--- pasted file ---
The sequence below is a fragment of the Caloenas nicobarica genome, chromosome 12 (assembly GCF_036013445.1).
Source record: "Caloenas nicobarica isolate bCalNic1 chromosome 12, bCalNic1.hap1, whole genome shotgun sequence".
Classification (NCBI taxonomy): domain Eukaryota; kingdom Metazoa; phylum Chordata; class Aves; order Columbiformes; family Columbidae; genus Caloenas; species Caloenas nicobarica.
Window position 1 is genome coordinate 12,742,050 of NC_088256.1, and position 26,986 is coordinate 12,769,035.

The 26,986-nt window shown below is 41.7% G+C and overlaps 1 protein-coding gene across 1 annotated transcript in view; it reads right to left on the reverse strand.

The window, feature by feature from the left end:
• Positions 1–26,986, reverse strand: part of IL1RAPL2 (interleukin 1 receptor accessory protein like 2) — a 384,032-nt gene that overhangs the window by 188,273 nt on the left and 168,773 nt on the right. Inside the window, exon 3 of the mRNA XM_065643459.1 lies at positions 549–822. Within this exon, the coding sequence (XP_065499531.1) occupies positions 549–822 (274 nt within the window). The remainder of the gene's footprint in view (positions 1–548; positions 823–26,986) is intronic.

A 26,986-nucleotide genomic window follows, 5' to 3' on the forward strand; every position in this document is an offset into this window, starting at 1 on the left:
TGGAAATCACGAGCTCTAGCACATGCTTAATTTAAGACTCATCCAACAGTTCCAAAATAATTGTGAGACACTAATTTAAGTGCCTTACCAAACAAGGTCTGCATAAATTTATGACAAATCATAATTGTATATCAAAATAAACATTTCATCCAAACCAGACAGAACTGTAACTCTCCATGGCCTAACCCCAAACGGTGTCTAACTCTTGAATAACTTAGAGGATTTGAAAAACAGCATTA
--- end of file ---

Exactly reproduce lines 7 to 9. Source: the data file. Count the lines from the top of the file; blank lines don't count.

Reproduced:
• Positions 1–26,986, reverse strand: part of IL1RAPL2 (interleukin 1 receptor accessory protein like 2) — a 384,032-nt gene that overhangs the window by 188,273 nt on the left and 168,773 nt on the right. Inside the window, exon 3 of the mRNA XM_065643459.1 lies at positions 549–822. Within this exon, the coding sequence (XP_065499531.1) occupies positions 549–822 (274 nt within the window). The remainder of the gene's footprint in view (positions 1–548; positions 823–26,986) is intronic.

A 26,986-nucleotide genomic window follows, 5' to 3' on the forward strand; every position in this document is an offset into this window, starting at 1 on the left:
TGGAAATCACGAGCTCTAGCACATGCTTAATTTAAGACTCATCCAACAGTTCCAAAATAATTGTGAGACACTAATTTAAGTGCCTTACCAAACAAGGTCTGCATAAATTTATGACAAATCATAATTGTATATCAAAATAAACATTTCATCCAAACCAGACAGAACTGTAACTCTCCATGGCCTAACCCCAAACGGTGTCTAACTCTTGAATAACTTAGAGGATTTGAAAAACAGCATTA